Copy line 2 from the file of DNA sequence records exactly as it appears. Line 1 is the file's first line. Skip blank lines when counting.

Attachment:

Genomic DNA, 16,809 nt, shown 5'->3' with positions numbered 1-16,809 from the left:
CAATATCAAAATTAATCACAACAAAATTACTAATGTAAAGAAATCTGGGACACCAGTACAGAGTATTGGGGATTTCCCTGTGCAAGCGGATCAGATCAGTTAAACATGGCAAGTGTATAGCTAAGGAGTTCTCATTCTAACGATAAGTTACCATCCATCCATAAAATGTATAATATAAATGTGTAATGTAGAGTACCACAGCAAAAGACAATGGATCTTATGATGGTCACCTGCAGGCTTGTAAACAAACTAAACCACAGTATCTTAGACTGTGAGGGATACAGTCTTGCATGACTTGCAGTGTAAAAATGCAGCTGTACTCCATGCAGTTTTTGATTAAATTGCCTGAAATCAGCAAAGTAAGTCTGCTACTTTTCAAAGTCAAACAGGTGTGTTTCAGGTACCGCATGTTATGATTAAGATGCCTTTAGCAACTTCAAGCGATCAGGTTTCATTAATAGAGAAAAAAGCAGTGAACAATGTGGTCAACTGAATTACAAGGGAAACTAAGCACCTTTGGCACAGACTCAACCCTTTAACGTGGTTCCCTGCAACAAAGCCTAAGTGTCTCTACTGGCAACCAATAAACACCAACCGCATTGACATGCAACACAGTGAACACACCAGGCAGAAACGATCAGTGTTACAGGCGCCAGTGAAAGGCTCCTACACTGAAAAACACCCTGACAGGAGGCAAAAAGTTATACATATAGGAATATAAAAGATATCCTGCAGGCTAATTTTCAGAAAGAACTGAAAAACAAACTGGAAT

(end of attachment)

CAATATCAAAATTAATCACAACAAAATTACTAATGTAAAGAAATCTGGGACACCAGTACAGAGTATTGGGGATTTCCCTGTGCAAGCGGATCAGATCAGTTAAACATGGCAAGTGTATAGCTAAGGAGTTCTCATTCTAACGATAAGTTACCATCCATCCATAAAATGTATAATATAAATGTGTAATGTAGAGTACCACAGCAAAAGACAATGGATCTTATGATGGTCACCTGCAGGCTTGTAAACAAACTAAACCACAGTATCTTAGACTGTGAGGGATACAGTCTTGCATGACTTGCAGTGTAAAAATGCAGCTGTACTCCATGCAGTTTTTGATTAAATTGCCTGAAATCAGCAAAGTAAGTCTGCTACTTTTCAAAGTCAAACAGGTGTGTTTCAGGTACCGCATGTTATGATTAAGATGCCTTTAGCAACTTCAAGCGATCAGGTTTCATTAATAGAGAAAAAAGCAGTGAACAATGTGGTCAACTGAATTACAAGGGAAACTAAGCACCTTTGGCACAGACTCAACCCTTTAACGTGGTTCCCTGCAACAAAGCCTAAGTGTCTCTACTGGCAACCAATAAACACCAACCGCATTGACATGCAACACAGTGAACACACCAGGCAGAAACGATCAGTGTTACAGGCGCCAGTGAAAGGCTCCTACACTGAAAAACACCCTGACAGGAGGCAAAAAGTTATACATATAGGAATATAAAAGATATCCTGCAGGCTAATTTTCAGAAAGAACTGAAAAACAAACTGGAAT